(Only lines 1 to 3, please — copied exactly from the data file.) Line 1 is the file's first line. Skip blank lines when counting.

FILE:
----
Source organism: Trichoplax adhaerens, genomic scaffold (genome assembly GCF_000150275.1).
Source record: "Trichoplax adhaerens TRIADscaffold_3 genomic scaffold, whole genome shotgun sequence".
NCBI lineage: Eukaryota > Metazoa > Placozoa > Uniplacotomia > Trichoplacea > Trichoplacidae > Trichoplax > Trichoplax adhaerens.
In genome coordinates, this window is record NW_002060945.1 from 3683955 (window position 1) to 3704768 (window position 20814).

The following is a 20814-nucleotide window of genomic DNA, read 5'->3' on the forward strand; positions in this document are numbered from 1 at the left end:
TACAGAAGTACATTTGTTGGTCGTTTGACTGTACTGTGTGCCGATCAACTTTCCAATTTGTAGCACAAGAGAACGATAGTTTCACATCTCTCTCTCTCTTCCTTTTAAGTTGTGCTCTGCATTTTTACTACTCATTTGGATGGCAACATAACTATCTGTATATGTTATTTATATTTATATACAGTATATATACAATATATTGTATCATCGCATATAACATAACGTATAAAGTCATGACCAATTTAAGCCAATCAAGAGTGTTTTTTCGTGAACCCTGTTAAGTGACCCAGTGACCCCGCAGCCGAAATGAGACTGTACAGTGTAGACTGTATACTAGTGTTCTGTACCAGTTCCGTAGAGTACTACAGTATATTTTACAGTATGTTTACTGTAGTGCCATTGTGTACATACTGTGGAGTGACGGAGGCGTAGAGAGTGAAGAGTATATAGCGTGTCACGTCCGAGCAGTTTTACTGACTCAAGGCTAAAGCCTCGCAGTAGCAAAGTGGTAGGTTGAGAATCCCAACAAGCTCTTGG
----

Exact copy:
Source organism: Trichoplax adhaerens, genomic scaffold (genome assembly GCF_000150275.1).
Source record: "Trichoplax adhaerens TRIADscaffold_3 genomic scaffold, whole genome shotgun sequence".
NCBI lineage: Eukaryota > Metazoa > Placozoa > Uniplacotomia > Trichoplacea > Trichoplacidae > Trichoplax > Trichoplax adhaerens.